Rather than taking the direct route to the land of Israel, God leads the Israelites towards the sea, where the Egyptians catch up with them. God causes the sea to split, and while the Israelites walk safely across, the Egyptians following after them are all drowned. The Israelites sing a song of thanksgiving to God, but soon have new challenges to face of life in the desert, and complain for food and water, which God provides. The parsha ends with Amalek’s attack on the Israelites, and the instruction to blot out the memory of Amalek.
Beshalach – Mark Lazar
Mark Lazar is a Jewish educator currently based in Jerusalem specializing in informal education, leadership training and user-friendly Judaism.
Ironies ... maybe of ironies.
As I sit to write these words, it is the tenth anniversary of my youngest son's brit mila. His name is Ilai (Ayin-Yud-Lamed-Yud) and the Biblical passage I used at his brit is the second verse of the Song at the Sea in this week's Torah portion, "Azi V'zimarat Yah, Veihe-lee L'shuah: The Lord is my strength and my might, He is my deliverance"(Exodus 15:2). His initials are linked within the verse and the words at that time truly gave me strength, and to my new born son, I wished him the same.
And Moses and the children sang (the Song at the Sea):
Mi khamokha ba-elim Adonai
Who is like You, Lord, among all that is worshipped?
Mi khamokha, nedar ba-kodesh, nora t'hilot, oseh felah.
Who is like You, majestic in holiness, awesome in splendor, working wonders?
And the children sang:
- Why did you bring us out? So we could die?
- Mi khamokha ba-elim Adonai?
- Why is the water so bitter? We are thirsty! Provide for us!
- Who is like You, Lord, among all that is worshipped?
- Are you trying to starve us to death? We are hungry! Feed us!
- Mi khamokha ... Who is like you?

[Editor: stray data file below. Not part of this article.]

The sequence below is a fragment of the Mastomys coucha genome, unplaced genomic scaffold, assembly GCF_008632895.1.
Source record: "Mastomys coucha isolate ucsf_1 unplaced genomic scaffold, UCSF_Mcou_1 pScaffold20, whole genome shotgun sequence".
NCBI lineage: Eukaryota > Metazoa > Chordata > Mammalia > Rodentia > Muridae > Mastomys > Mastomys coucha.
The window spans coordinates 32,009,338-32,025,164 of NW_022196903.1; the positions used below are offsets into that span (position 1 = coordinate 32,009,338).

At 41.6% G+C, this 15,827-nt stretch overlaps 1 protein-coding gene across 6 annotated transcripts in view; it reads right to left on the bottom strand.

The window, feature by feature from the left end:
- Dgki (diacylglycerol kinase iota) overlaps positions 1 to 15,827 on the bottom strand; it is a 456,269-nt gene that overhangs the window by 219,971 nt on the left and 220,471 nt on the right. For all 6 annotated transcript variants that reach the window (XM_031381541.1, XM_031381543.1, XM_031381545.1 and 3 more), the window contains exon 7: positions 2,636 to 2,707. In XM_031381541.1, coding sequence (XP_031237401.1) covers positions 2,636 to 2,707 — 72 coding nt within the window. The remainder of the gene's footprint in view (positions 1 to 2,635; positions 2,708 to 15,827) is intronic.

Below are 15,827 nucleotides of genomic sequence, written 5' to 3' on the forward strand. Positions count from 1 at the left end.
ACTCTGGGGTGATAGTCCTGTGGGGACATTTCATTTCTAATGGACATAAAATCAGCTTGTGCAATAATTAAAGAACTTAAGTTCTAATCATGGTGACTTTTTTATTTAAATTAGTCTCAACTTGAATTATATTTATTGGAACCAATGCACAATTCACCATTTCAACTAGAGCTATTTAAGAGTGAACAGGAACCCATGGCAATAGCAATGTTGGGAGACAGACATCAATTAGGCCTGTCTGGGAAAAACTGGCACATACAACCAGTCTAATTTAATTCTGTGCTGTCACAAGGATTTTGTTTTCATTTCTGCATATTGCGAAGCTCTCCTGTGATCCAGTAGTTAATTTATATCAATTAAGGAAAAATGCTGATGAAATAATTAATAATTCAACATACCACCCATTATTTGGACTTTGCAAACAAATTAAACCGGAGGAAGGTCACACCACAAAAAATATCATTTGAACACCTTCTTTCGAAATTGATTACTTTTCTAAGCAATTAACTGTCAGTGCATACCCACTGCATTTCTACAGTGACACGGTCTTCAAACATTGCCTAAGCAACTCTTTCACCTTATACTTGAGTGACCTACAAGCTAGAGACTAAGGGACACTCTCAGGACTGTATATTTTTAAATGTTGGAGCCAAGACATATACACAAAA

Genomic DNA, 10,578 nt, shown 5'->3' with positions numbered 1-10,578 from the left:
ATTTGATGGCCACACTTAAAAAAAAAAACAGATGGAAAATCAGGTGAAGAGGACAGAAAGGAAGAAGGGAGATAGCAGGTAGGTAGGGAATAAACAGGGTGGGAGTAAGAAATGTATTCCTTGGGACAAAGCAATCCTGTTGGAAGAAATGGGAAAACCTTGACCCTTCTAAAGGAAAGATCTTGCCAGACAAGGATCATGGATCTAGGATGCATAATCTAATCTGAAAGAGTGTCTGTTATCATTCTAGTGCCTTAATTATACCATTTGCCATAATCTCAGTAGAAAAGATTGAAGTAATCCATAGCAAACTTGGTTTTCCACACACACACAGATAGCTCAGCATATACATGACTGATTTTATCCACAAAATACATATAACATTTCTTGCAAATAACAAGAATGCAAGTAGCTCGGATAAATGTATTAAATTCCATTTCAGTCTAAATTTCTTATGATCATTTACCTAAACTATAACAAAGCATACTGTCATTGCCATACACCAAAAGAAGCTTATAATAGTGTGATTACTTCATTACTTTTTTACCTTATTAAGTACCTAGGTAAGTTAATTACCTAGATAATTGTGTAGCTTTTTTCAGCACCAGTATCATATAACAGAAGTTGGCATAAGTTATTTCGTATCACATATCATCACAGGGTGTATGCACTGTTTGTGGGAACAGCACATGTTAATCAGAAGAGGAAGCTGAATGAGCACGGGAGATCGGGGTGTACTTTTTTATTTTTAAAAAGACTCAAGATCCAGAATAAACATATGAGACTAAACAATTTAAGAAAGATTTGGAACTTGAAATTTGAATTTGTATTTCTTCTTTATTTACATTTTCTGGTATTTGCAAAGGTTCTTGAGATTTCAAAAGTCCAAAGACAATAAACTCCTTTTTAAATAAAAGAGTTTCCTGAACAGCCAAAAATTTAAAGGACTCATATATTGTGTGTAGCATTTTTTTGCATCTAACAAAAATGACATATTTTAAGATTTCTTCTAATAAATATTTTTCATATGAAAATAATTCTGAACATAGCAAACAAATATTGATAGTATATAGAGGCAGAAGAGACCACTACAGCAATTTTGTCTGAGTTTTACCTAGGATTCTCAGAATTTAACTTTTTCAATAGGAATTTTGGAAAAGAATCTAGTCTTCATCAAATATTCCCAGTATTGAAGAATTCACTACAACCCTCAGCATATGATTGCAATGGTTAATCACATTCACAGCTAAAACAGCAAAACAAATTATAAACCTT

- What is this manna-dew that rots the next day?
- Nedar ba-kodesh ... majestic in holiness
- It falls not on the Sabbath!
- Nora t'hilot ... awesome in splendour
- Give us water to drink! Now!
- Oseh feleh ... working wonders.
Why did you bring us out? So we could die?
We worshipped idols.
We took on false leaders.
We spoke gossip.
We carried wood.
We died ... in the desert of life.
Lodged between the events of the miracles of the plagues and the sea on one side, and the revelation at Mount Sinai and the receiving of the commandments on the other, a slave generation complains. Quick to forget the praise they uttered, the base mutterings of their rumbling tummies and souls cry out in distasteful dissidence. How easy to lose one's faith. Did God?
Who is like You ... gracious and compassionate, patient, abounding in kindness and faithfulness, assuring love for a thousand generations, forgiving iniquity, transgression and sin, and granting pardon ... Who is like You?
And yet, despite our failings or perhaps because of them, we are in constant search within our Torah, within our history, in an attempt to live up to the values and ethics that preserved our people (in theory) and that continue to challenge us both in and outside The Land. "The past throws stones at the future and land in the present." (Yehuda Amichai)
So today on Ilai's brit anniversary, we live apart, almost with resolvement after the reeling of family separation and divorce. The times we have together bi-weekly and the Shabbatot we spend give us strength and give us might. I still wish the same for him, to take on the phrase "The Lord is my strength and my might, He is my deliverance." I believe he has truly internalized it. I wish me the same... I just don't have forty years left in this desert anymore.
Amongst this portion's themes is that of the challenges of change. The Israelites, as a newly free people, must acquire new skills including strengthening themselves for the journey ahead and becoming skilled warriors in preparation for their capture of Canaan.
That requires a need for their self-image to change from one of slave to that of victor. They can no longer be dependent on another people (the Egyptians) but have to become self-reliant. And at the same time, by carrying Joseph’s bones with them to Eretz Israel, they have a powerful reminder of their heritage.
The story of their forty-year journey is full of difficulties, hardship and dissent. But all these are overcome to achieve their eventual goal. The lessons which we can learn from this parashah and those which follow should give much food for thought to those involved in change, be it individuals or organisations in our community or, indeed, Israel's politicians.